Other products or brands have followers and fan clubs, one of the more well-known is the spotters club of Eddie Stobart trucks which has over 25,000 members. There is a fan club for the chocolate spread Nutella, and for the canned meat Spam. There is even a fan club for the penetrating oil WD40. Whether or not this is a case of a company seizing an opportunity, or an otherwise ordinary even dull product catching the public eye, I don’t know, but Tunnocks is in a different class. You can’t feel fondness for a truck surely.
Ted Hughes, Poet Laureate 1984-98, seems to have had a soft spot for Tunnock’s Caramel Wafers. He wrote three ditties on the back of wafer wrappers and donated them to the St Andrews’ appreciation society. One of them is now in the hands of the Scottish Poetry Society.
To have swallowed a Crocodile
Would make anybody smile
But to swallow a Caramel Wafer
Tunnock’s Tea Cakes may have iconic status, but to me Tunnocks still sounds mildly humorous, a bit like tussocks, or the Trossachs, a range of hills north of Glasgow. It’s a catchy name, and it’s a big name. The Tour of Mull, an annual car rally held on the Isle of Mull, off the west coast of Scotland, has been sponsored by Tunnock’s since 2005. Promotional items such as teacake and wafer wrapper tea towels, aprons, cushions, tote bags, umbrellas and mugs, and even a Tunnocks truck and a van, are produced by a Glasgow-based firm, Orb. In 2013, Tunnock’s agreed that the supermarket giant, Tesco, could sell its promotional items.
I can recall in the 1950s when my family were staying at a guest house whilst on holiday in Cliftonville near Margate in Kent, daringly going into the kitchen at tea-time and asking for a second marshmallow teacake. I was fascinated by the catering size square tin that held 48 teacakes. They were wrapped in red and silver foil so I assume that they were Tunnock’s. Once eaten, I would conscientiously smooth out the foil wrapper into a square, and then fold it up.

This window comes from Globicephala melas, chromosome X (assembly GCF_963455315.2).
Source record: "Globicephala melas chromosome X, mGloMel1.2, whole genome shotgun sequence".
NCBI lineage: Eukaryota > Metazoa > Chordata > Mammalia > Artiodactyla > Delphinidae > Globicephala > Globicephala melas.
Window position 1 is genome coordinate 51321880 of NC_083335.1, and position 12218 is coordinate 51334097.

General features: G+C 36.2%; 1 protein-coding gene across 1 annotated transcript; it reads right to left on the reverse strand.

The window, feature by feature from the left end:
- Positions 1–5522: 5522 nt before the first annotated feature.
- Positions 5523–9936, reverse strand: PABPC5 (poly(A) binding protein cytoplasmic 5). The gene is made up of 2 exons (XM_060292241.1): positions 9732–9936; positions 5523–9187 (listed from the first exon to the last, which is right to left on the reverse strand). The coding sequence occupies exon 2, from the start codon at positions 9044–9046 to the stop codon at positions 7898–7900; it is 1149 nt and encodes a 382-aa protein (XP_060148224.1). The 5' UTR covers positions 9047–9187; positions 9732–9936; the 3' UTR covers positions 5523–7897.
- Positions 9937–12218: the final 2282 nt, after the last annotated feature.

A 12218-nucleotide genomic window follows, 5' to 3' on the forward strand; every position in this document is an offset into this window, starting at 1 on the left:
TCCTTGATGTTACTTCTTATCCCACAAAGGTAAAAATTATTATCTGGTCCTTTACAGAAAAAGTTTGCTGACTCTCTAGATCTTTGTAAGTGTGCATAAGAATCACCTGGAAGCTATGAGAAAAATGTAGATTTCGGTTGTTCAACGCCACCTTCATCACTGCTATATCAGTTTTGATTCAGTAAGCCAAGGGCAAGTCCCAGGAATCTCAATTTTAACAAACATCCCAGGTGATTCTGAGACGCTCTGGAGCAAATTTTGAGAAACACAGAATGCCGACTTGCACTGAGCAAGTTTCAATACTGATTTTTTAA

It’s not just Tunnock’s Tea Cakes and Caramel Wafers that are famous. In 2014 Snowballs were in the headlines when Tunnocks, and nearby competitor, Lees of Scotland, both makers of snowballs, each received a windfall VAT refund. They appealed against a ruling by HM Revenue and Customs that snowballs were confectionery, which is subject to VAT, arguing that they were cake, which is not. According to a BBC report, which you can read in full here, the judges were presented with a plate of Jaffa Cakes, Bakewell tarts, tea cakes, Lees Snowballs, Waitrose meringues and mini jam snow cakes during the hearing. ‘We tasted all of them, in moderation, either at the hearing or thereafter’ said Judge Anne Scott. ‘A Snowball looks like a cake. It is not out of place on a plate full of cakes. A Snowball has the mouth feel of a cake’ she added. The tribunal ruled in favour of Thomas Tunnock and Lees of Scotland that snowballs were cakes.
Retired RAF squadron leader Tony Cunnane told in 2013 of how in the 1960s Tunnock’s Tea Cakes became a favourite snack of the crews at RAF Gaydon in Warwickshire, who flew V-bombers, Britain’s nuclear deterrent. As well as being a welcome snack on long flights, crews noticed that the mallow in the teacakes would swell with increasing air pressure above 15,000 feet, and the chocolate would crack. This discovery kept different crews fascinated for weeks. However the days of the teacake as a snack ended after several unwrapped teacakes exploded on the instrument panel.